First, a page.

How India took centrestage at Jaipur Literature Festival

Festival co-director William Dalrymple talks about litfests being educative as well as entertaining, and also what his new book will be about

Scottish historian, critic and curator William Dalrymple’s Indian ties are as strong as his love for Indian history. Dalrymple, who has authored books on Indian history like The Anarchy (2019), White Mughals (2002), The Last Mughal (2006) and Return of a King (2012), is also one of the directors of the recently concluded Jaipur Literature Festival.

He feels that JLF’s 2022 edition was a deeper dive into Indian culture and literature as Indian authors dominated the festival. Since there were some delays in the issuing of visas due to the pandemic, a number of authors from other countries could not make it to the festival. This resulted in Indian authors and works taking centrestage. “On one hand we lost international flavours, but on the other, we were strongly Indian this year. There were great history sessions on the Cholas, Pallavas, Rashtrakutas, Chalukyas, besides contemporary art sessions,” he says, adding, “Indians are interested in India so I don’t think anyone has felt cheated this year.”

Dalrymple shares that he had reservations about the hybrid nature of the festival but it went successfully. “We have had an online festival, a hybrid one and on-ground ones, so we are prepared for pretty much everything now,” he laughs.  

 “We had panelists both onscreen and onstage for the sessions on the Ukraine-Russia conflict and it went on smoothly,” he says. One of the main attractions of a literature festival is that it brings together some of the most prominent names in the field of literature on one platform and stirs conversations accessible to the general public. Dalrymple rightly feels that the objective is to ‘educate and entertain’ and ‘not to drive social change’ even though literature festivals become agents of change. He shares that this year’s JLF had four Nobel Prize winners including 2019’s winner Abhijit Banerjee, 2002 winner Daniel Kahneman, 2021 winner Abdulrazak Gurnah and Sahitya Akademi Award winners like Namita Gokhale (2022). “It takes a lot of money to attend Harvard but a student can attend a JLF for Rs 100 and listen to such great people speak. So, for the young, it is a great place to be in.” He adds that their motive is to provide debate, education and entertainment and not to advocate political or social issues.

Choose historians responsibly’

When asked if history is subjective and that if facts have been distorted in historical books, Dalrymple says it is quite a possibility. “Just like there are good and bad novelists, there are good and bad historians. Just as you discriminate between a chicklit author’s and a Nobel Prize winner’s work, you should make a discriminating choice between historians and see their credibility. The reader’s job is to make informed choices,” says Dalrymple. “Choose the book that’s worth it and educative. History will entertain but it also has to be reliable,” he adds.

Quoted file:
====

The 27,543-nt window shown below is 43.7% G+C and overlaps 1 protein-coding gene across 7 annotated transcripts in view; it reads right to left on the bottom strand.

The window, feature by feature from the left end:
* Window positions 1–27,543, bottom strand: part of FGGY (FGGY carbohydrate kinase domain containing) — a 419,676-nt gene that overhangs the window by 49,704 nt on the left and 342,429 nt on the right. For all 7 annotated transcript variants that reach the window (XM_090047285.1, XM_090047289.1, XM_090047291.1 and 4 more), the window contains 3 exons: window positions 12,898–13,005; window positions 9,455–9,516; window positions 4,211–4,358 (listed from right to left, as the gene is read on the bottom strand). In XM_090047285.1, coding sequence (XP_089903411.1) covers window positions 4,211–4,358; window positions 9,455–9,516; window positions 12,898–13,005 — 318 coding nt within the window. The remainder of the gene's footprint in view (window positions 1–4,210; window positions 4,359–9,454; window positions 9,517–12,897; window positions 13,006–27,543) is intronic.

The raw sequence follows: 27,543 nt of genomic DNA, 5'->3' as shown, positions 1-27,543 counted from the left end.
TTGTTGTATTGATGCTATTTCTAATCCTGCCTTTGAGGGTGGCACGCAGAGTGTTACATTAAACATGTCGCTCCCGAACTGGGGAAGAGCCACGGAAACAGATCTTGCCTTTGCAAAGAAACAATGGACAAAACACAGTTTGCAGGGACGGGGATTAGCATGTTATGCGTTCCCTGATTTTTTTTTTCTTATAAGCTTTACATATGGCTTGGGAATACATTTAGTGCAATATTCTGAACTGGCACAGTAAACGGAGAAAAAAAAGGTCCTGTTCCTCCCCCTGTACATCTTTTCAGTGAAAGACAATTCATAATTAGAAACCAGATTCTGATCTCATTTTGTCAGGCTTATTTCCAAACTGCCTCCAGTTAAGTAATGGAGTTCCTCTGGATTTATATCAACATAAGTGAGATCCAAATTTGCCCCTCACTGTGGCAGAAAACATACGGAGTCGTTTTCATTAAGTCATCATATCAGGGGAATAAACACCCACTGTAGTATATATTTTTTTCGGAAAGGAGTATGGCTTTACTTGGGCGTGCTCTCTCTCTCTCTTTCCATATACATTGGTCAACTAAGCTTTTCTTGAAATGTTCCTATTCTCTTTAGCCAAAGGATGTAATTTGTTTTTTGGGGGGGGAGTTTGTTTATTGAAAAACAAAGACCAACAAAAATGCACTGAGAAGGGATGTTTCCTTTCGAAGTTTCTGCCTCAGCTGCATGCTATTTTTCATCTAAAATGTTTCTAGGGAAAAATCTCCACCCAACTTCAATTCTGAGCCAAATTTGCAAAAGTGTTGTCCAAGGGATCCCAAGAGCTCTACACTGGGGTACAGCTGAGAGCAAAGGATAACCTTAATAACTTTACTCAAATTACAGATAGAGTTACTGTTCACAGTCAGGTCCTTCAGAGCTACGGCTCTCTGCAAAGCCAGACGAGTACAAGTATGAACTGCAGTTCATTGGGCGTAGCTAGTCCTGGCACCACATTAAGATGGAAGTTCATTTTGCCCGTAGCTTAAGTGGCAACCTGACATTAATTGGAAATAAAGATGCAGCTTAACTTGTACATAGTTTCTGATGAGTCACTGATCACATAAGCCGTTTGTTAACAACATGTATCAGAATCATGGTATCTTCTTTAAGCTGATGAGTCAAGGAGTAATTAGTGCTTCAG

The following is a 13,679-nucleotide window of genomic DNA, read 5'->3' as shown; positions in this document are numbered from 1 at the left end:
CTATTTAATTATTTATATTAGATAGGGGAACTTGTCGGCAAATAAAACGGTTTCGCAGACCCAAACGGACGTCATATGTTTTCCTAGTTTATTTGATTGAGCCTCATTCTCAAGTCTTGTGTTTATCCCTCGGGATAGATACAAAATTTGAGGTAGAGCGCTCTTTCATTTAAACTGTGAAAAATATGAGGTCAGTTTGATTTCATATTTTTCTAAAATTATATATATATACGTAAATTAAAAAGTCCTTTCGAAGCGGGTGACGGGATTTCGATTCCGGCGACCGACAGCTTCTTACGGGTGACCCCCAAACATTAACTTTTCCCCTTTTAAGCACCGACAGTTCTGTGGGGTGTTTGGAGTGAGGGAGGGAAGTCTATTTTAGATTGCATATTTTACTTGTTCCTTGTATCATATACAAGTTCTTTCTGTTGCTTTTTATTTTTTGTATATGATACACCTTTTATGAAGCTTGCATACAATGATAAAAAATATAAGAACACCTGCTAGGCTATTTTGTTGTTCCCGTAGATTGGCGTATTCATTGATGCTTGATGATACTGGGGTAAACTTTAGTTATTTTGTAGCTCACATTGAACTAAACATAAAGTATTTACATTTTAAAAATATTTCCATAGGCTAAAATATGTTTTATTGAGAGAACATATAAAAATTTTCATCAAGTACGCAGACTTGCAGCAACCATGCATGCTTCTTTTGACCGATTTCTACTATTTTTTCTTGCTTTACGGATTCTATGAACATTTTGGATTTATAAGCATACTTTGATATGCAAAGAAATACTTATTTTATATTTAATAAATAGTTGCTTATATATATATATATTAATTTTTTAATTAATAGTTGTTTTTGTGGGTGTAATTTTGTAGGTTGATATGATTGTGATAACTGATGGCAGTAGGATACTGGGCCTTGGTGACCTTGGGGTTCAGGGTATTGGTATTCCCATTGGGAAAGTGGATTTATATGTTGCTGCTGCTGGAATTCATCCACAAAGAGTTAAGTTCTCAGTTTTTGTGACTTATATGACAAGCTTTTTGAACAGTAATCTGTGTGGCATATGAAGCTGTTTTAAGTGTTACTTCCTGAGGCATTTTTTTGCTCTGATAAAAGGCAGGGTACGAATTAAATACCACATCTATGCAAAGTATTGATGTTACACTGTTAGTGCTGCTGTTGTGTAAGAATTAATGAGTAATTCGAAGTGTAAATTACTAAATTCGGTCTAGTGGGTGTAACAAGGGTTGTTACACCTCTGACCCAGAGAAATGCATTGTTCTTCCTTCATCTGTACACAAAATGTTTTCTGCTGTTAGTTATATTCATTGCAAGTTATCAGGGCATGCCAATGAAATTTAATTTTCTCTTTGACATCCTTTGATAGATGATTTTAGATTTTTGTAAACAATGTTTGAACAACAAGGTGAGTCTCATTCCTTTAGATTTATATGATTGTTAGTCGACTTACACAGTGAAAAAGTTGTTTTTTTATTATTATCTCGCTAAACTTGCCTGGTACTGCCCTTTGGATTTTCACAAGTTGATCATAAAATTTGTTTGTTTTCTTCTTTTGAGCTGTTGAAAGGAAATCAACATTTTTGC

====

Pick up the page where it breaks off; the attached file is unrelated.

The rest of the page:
History in cinema

As a historian, William Dalrymple feels it is important for people to remember that cinema is fiction. “In 1995, I watched Braveheart and as a Scottish, I wanted to believe that everything was true but I understand that Englishmen would find it offensive. These are works of fiction. No one should go watch a movie expecting it to be a work of history. Padmaavat eventually turned out to be the most pro-Rajput movie ever,” he laughs.

He says whenever he’s watching a film inspired by history, he googles facts as it intrigues him. “That is also the case because many times, we don’t have many texts written about them. India has been very slow to produce works that are accessible and scholarly on history and at this fest, we are producing authors who are changing that,” he adds.  

As for his new work, he is working on a soon-to-be-published book in which he reverts to his old passion for ancient and medieval India. “When I first came to India, I went straight to the Ajanta Ellora Caves and Sanchi Stupa. My new book is a story of how between the 3rd and the 12th centuries, Indian culture spread across the borders and how Indian numbers travelled westwards. The research is complete, and I start writing next month,” he signs off.






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